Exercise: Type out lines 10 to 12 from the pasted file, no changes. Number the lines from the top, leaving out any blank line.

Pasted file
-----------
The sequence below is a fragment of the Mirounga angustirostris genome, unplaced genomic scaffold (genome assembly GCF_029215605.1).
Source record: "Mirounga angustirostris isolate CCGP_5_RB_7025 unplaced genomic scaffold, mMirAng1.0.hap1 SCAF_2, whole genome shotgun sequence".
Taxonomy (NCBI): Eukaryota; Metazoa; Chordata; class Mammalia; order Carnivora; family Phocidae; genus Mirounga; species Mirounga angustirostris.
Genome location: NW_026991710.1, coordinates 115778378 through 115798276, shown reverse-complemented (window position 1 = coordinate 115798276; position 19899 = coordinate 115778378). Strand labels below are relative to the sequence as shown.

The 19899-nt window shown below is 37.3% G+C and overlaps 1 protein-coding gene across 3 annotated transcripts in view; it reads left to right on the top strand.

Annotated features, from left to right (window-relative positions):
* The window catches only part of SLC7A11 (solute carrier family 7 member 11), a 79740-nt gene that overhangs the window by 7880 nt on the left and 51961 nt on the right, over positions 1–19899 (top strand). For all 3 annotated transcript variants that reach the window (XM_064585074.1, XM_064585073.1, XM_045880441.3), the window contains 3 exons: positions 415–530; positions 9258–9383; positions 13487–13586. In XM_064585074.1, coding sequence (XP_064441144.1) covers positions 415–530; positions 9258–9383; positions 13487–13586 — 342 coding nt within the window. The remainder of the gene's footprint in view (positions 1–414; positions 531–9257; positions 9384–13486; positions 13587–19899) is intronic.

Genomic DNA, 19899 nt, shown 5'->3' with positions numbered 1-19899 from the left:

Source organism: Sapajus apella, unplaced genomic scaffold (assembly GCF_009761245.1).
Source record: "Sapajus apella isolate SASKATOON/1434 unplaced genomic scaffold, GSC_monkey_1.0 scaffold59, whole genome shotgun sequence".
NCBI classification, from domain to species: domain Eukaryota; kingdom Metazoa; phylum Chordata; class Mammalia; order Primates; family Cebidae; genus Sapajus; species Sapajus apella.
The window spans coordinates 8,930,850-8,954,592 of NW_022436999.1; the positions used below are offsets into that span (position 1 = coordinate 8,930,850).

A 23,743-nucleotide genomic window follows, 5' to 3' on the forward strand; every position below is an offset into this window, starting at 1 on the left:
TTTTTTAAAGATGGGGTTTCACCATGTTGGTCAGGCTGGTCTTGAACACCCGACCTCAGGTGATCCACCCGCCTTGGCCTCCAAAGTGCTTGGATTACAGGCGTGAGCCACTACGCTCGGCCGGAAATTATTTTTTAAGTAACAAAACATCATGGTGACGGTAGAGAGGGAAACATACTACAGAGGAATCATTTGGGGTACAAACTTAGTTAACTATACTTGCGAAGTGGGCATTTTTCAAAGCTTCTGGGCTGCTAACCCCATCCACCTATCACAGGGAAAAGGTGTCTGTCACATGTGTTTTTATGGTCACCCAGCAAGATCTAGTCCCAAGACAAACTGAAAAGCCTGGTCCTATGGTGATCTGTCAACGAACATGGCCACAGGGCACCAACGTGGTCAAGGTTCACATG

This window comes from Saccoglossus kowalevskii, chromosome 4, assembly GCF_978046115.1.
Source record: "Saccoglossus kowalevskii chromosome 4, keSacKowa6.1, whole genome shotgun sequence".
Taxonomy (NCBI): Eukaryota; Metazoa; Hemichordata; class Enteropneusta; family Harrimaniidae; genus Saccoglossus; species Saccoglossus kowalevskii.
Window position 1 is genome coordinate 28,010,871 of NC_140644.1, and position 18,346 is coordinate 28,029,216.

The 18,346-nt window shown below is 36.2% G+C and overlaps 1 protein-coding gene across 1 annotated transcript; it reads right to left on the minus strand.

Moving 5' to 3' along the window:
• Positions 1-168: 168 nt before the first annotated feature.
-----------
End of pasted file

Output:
Source record: "Sapajus apella isolate SASKATOON/1434 unplaced genomic scaffold, GSC_monkey_1.0 scaffold59, whole genome shotgun sequence".
NCBI classification, from domain to species: domain Eukaryota; kingdom Metazoa; phylum Chordata; class Mammalia; order Primates; family Cebidae; genus Sapajus; species Sapajus apella.
The window spans coordinates 8,930,850-8,954,592 of NW_022436999.1; the positions used below are offsets into that span (position 1 = coordinate 8,930,850).